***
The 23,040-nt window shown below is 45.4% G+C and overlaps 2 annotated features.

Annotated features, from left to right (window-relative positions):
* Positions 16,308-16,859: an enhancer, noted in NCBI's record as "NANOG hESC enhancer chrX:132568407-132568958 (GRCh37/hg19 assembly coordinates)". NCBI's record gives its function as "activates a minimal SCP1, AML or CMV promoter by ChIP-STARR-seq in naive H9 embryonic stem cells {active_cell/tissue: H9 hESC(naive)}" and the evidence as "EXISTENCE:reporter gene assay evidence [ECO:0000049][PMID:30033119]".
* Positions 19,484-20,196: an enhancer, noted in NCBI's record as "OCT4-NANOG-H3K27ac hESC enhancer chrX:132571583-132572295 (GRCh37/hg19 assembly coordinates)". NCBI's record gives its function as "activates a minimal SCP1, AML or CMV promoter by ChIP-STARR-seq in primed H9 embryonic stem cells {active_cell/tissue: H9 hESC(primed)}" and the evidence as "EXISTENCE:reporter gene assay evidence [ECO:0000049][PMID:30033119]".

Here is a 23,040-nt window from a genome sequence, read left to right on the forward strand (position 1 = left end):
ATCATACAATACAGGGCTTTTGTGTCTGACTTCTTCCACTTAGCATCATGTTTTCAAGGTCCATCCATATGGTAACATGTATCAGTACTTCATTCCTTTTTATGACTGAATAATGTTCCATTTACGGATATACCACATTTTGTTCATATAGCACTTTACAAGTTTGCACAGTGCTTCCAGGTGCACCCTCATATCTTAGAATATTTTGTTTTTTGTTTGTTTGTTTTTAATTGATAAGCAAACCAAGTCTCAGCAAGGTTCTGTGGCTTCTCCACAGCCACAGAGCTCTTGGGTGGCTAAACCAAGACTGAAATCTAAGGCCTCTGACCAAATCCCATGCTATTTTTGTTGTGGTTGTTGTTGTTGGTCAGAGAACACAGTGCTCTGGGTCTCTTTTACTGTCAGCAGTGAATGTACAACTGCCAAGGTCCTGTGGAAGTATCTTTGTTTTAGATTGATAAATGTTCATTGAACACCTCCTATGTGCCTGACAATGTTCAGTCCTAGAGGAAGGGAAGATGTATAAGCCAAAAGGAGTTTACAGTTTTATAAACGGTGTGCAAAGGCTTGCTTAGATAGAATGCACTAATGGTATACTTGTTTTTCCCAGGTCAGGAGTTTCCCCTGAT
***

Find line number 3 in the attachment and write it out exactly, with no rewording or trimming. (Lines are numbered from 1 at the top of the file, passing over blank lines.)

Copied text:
* Positions 16,308-16,859: an enhancer, noted in NCBI's record as "NANOG hESC enhancer chrX:132568407-132568958 (GRCh37/hg19 assembly coordinates)". NCBI's record gives its function as "activates a minimal SCP1, AML or CMV promoter by ChIP-STARR-seq in naive H9 embryonic stem cells {active_cell/tissue: H9 hESC(naive)}" and the evidence as "EXISTENCE:reporter gene assay evidence [ECO:0000049][PMID:30033119]".